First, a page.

In other news, I had to take Mort to the vet today. He has an ear infection and an upper respiratory infection. He’s been coughing, sneezing, and blowing little bubbles out of his nose for the past week, and he just really hasn’t been his same effervescent self. He's only drawn blood on me twice in the past week. That is well below par. At first I thought it was just hair balls or something, but it’s not getting better. He had the same ear infection less than a year ago. He’s getting ear drops and that pink bubble gum smelling antibiotic twice a day. That is loads of fun for both of us.

The really bad part is, the doctor thinks there is a chance it could be the on-set of feline AIDS. He told me 1 in 7 stray cats that live their lives on the street die from feline AIDS. Those are pretty sobering statistics. I’ve only had Mort about 4 years, and he’s well over 10 years old, so that means he spent most of his life on the mean streets of Eureka. The fact that the ear infection has come back so quickly, and it’s coupled with a respiratory ailment, has the doctor a little worried.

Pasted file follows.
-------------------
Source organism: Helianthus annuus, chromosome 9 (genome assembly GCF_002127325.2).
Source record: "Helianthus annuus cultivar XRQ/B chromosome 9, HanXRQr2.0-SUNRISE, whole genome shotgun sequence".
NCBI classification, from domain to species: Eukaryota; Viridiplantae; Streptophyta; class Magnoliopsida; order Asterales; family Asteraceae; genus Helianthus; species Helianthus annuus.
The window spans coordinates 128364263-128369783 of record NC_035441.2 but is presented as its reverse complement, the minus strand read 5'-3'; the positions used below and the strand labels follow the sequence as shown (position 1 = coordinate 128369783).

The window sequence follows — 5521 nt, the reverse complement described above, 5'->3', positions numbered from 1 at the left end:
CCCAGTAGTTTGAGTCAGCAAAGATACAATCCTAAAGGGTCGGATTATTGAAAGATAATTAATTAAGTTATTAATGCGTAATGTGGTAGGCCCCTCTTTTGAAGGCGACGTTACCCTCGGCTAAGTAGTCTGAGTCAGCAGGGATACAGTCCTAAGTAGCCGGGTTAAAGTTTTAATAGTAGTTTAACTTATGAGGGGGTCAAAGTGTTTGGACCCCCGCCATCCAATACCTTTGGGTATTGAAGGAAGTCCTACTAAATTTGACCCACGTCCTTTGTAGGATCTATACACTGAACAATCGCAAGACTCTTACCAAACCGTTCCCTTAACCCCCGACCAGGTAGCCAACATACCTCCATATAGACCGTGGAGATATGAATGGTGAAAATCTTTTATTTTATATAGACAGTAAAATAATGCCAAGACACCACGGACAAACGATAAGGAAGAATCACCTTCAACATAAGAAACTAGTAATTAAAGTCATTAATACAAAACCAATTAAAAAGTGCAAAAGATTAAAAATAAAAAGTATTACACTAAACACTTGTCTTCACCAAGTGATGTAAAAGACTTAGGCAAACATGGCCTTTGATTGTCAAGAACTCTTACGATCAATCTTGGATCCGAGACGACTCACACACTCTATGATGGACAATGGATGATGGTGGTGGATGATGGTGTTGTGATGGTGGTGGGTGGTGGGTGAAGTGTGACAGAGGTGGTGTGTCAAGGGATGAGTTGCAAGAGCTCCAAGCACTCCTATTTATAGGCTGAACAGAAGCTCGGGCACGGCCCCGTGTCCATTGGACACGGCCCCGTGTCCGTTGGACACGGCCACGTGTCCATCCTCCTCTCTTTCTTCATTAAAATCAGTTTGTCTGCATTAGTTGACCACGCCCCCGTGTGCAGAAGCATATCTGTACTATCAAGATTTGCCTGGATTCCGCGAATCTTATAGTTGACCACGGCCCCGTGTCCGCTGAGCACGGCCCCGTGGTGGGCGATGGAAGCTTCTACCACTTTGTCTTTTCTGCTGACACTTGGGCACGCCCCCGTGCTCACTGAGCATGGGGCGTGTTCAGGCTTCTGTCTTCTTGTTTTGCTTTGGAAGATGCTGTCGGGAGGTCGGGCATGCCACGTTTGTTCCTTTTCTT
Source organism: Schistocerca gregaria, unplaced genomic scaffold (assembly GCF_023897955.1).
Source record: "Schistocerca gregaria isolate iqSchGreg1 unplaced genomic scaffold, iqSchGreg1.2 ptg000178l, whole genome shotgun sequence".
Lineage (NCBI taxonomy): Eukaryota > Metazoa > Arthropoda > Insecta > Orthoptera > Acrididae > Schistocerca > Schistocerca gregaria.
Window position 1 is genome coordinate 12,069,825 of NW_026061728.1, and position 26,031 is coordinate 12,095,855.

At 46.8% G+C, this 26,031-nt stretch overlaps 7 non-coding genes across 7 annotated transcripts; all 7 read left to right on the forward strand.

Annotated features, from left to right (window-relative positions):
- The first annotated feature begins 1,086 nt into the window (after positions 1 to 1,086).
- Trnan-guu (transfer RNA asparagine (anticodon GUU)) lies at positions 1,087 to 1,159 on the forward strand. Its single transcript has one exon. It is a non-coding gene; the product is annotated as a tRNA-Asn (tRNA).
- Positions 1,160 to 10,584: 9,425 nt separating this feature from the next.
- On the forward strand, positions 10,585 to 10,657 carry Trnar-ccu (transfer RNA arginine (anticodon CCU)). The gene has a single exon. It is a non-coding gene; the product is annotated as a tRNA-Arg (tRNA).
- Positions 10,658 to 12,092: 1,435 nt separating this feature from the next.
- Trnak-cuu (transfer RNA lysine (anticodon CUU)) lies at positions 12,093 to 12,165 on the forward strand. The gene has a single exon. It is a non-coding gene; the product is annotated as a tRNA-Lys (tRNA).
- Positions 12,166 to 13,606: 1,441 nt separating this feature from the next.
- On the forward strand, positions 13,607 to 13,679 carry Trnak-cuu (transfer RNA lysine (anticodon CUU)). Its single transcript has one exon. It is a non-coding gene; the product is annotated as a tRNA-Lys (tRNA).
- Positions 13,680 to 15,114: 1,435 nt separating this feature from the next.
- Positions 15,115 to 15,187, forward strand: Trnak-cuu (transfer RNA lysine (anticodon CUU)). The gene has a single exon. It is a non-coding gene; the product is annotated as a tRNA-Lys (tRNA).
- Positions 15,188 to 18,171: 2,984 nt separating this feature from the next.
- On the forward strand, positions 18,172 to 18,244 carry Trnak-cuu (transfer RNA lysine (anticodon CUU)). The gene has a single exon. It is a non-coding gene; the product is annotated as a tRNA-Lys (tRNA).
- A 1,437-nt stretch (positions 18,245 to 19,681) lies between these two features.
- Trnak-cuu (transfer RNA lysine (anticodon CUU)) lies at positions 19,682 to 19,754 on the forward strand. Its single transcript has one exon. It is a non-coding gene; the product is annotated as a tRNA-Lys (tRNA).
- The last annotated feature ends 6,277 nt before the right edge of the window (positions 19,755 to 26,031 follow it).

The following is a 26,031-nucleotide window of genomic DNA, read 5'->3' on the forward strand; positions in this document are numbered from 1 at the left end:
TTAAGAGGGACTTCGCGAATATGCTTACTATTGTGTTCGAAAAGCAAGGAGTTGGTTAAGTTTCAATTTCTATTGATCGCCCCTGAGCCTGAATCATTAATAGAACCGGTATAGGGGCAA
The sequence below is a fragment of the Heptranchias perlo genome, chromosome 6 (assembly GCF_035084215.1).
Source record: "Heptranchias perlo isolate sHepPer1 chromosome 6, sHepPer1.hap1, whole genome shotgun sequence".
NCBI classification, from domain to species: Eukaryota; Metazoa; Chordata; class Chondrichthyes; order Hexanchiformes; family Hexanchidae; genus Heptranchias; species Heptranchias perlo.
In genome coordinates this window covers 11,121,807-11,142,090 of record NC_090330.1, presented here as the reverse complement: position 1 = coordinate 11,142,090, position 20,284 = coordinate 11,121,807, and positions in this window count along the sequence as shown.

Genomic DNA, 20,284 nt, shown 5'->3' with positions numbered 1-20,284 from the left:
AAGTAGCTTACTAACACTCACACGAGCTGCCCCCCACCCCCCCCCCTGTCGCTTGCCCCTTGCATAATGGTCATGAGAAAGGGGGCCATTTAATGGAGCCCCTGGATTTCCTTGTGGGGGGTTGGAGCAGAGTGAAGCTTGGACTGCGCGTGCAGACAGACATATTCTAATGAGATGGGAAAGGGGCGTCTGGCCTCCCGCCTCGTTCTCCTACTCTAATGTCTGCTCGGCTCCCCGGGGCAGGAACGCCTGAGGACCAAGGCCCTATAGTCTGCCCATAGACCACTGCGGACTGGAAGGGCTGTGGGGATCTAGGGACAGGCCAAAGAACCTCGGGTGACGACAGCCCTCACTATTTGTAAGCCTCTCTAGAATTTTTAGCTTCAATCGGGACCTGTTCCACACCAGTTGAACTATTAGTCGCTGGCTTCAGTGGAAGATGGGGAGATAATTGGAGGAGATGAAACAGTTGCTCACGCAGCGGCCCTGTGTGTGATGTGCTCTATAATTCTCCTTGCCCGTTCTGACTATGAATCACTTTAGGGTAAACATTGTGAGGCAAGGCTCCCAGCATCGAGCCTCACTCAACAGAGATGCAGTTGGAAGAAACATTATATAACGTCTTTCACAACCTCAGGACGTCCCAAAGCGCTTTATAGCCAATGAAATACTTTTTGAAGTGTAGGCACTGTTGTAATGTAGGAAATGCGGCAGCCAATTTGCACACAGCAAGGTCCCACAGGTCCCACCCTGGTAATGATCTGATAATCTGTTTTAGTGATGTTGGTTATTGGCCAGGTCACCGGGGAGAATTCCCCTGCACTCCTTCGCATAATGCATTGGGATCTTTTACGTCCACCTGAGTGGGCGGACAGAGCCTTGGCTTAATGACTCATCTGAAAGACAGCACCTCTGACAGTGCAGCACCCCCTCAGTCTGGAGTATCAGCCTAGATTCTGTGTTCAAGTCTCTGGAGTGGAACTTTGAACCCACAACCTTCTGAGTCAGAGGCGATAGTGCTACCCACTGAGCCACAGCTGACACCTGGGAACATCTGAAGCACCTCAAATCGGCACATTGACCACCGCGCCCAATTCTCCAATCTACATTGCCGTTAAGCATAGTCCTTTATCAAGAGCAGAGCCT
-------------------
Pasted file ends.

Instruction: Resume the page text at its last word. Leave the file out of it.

The doc said it takes 5 to 7 years from the time a cat contracts AIDS for symptoms to appear, so Mort is right in that sweet spot for seeing the first signs. I asked if living in a feculent hell-hole – I’m referring to The Petch House, not the mean streets of Eureka – could have caused any of the infections. He said that it shouldn’t bother Mort at all. That kind of makes sense really, cats live there whole lives a few inches off the ground and are constantly crawling in filth. At least mine are.

The plan is to use this current regiment of antibiotics for a week. If there is no change then we’ll try something stronger. If it still doesn’t get better in another week, then I’ll bring him in for an AIDS test and a feline leukemia test. Fingers crossed!

Monday, March 19, 2007

Subprime